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Fighting On

When Jake Olson lost his eyesight at 12, giving up was never an option. Now, about to graduate from USC, he looks back on a multitude of victories 

May 09, 2019
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There was never really any question about which university he’d attend. “The Trojan family has played a huge role in my life for the last 10 years,” says William Jacob “Jake” Olson ’19. The only other university he applied to was Harvard, but when he was tapped by USC for an athletic scholarship before he’d finished applying, he set that application aside and never looked back.

As a baby, Jake Olson lost sight in his left eye due to a rare cancer of the retina. Although doctors tried throughout his childhood to save what remained of his eyesight, they eventually conceded that they would have to remove his right eye as well. Olson was 12-years old.  

Back then, Trojan football fans already knew the story of the towheaded, bespectacled little boy who attended every game with his family. And then-coach Pete Carroll  knew that more than anything, Olson wanted to watch the Trojans play just one more time before undergoing the surgery that would render him blind. Carroll made the call to let Olson run with the players through the tunnel onto the field at the LA Coliseum, watch practice, and later mingle with the players in the locker room. The experience changed his life.

"There was literally no place better for me to spend my college years than at USC.”—Jake Olson '19

He refused to let his blindness get in the way of his athleticism. He played on his high school football team as a long snapper, and developed an enviable handicap in his golf game.

Once he matriculated at USC’s Marshall School of Business in 2015, Olson had grown up. Now 6 foot 4, he was a presence on campus, looking every bit the handsome college jock that he is...his guide dog Quebec always at his side.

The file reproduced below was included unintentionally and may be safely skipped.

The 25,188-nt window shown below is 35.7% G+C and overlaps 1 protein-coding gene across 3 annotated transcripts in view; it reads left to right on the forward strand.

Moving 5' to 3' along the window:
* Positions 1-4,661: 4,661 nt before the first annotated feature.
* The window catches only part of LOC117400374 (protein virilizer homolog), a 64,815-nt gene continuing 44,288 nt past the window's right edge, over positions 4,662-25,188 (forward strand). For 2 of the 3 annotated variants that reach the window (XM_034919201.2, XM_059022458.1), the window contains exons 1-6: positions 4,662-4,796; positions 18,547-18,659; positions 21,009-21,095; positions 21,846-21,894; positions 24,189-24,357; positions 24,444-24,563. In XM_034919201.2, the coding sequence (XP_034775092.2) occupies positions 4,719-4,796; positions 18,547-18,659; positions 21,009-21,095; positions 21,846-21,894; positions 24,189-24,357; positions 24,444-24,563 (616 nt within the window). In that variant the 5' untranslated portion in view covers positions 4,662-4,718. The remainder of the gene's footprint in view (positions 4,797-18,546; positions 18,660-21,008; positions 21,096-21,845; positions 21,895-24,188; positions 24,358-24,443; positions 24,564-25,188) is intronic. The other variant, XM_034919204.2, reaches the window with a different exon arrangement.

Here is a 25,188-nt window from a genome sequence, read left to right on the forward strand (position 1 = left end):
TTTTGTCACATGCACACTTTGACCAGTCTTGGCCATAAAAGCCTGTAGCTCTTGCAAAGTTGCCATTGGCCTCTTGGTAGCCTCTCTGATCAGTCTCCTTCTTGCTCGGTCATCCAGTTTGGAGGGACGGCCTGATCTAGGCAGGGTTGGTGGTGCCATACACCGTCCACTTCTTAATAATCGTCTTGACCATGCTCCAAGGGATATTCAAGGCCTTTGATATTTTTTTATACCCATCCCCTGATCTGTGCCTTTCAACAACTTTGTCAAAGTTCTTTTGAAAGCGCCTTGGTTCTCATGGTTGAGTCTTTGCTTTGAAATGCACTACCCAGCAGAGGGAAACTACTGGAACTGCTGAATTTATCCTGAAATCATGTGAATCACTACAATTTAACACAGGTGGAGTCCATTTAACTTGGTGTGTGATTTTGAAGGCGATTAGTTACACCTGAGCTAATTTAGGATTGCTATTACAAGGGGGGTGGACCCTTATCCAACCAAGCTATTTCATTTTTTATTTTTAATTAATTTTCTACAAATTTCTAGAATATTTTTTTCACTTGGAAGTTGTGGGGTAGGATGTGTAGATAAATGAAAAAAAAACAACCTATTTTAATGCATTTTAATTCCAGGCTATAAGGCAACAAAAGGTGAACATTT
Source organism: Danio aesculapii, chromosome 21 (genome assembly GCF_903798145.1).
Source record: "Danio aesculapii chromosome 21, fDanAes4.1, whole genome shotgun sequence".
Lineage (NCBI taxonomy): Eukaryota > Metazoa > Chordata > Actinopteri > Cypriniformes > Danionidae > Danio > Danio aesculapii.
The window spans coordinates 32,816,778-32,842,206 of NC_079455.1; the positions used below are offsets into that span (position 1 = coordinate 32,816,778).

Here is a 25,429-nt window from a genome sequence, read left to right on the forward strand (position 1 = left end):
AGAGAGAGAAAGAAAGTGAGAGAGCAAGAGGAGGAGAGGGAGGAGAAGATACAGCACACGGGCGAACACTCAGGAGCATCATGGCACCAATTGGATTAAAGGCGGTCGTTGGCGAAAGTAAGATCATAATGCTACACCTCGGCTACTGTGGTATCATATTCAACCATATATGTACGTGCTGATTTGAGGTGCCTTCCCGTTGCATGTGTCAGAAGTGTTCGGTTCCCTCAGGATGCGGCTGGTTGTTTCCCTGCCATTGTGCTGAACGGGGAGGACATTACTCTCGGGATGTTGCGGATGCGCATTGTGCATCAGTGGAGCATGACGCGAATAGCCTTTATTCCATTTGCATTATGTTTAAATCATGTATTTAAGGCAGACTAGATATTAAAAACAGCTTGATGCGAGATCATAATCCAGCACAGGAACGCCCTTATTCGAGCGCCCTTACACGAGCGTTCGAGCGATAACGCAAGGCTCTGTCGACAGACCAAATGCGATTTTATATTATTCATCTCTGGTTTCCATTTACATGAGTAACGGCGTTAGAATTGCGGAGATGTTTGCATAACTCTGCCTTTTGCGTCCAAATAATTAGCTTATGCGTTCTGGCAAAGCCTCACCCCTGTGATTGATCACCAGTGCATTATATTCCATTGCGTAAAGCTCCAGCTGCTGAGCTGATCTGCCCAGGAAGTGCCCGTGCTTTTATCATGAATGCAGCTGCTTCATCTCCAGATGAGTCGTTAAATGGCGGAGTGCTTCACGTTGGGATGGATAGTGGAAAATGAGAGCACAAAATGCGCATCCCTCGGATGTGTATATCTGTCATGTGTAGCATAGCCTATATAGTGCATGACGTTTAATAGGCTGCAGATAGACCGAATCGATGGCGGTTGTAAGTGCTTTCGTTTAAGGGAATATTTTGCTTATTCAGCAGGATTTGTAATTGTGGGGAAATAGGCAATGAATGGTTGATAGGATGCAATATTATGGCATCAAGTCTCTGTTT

And while it was true he was already something of a celebrity on campus, he still had to deal with routine challenges all freshman have to face—only without his eyesight.

Figuring out where his classes were, for example, is a seemingly small thing that vexes every new student. “As colleges go, at least USC is sort of laid out on a city grid,” he said. “But there were plenty of times I didn’t know where I was and didn’t have any friends around to help. I managed.”

But some experiences were anything but ordinary. When he arrived on campus, with the help of a Swim With Mike scholarship, he also was granted a waiver by the NCAA to suit up and join the Trojan football team as a walk-on long snapper.

In 2017 Olson walked onto the field as a long snapper and helped the Trojans beat Western Michigan in a thrilling 49-31 game.

Not everyone’s most memorable college moment makes world headlines.

https://news.usc.edu/86178/just-a-fan-no-more-although-blind-jake-olson-joins-usc-football-team-as-long-snapper/

Where do you go from there? Not surprisingly, Olson was drawn to high-stakes entrepreneurship, aligning himself with the Lloyd Greif Center for Entrepreneurial Studies and the Performance Science Institute.

The company he and roommate Daniel Hennes launched—Engage—a platform that digitizes the process of booking talent, was the first Trojan company to receive funding from USC Marshall’s Venture Fund.

“Starting a company while in school has been challenging but also validating,” said Olson. “The lessons I’m learning from running Engage supplement what I’ve learned in my classes. Like, ‘Oh! OK, that’s what they were talking about…”

But with graduation upon him, he isn’t wondering what the next chapter will be. Making branding deals, talking to production companies, growing his company, maintaining his speaking schedule—even just working on his golf game: Jake Olson has plenty to keep him busy.

As he stands ready to graduate (with his twin sister, Emma, a Dornsife English major), he acknowledges that USC was the only place for him to be.

“I’ve been feeling the love of the Trojan family for more than a decade,” he said. “It goes beyond 2015 for a thousand miles. There was literally no place better for me to spend my college years than at USC.”

“Sometimes,” he said, “ the stars align.”

Jake Olson and Dean James G. Ellis

The Graduate (and Quebec)

Jake Olson accepts his diploma from Marshall Dean James G. Ellis. Dave Belasco, executive director of the Lloyd Greif Center for Entrepreneurial Studies holds a mock diploma for Olson's guide dog, Quebec.

(Photo: William Vasta)

Jake Olson and Dean James G. Ellis

The Graduate (and Quebec)

Jake Olson accepts his diploma from Marshall Dean James G. Ellis. Dave Belasco, executive director of the Lloyd Greif Center for Entrepreneurial Studies holds a mock diploma for Olson's guide dog, Quebec.

(Photo: William Vasta)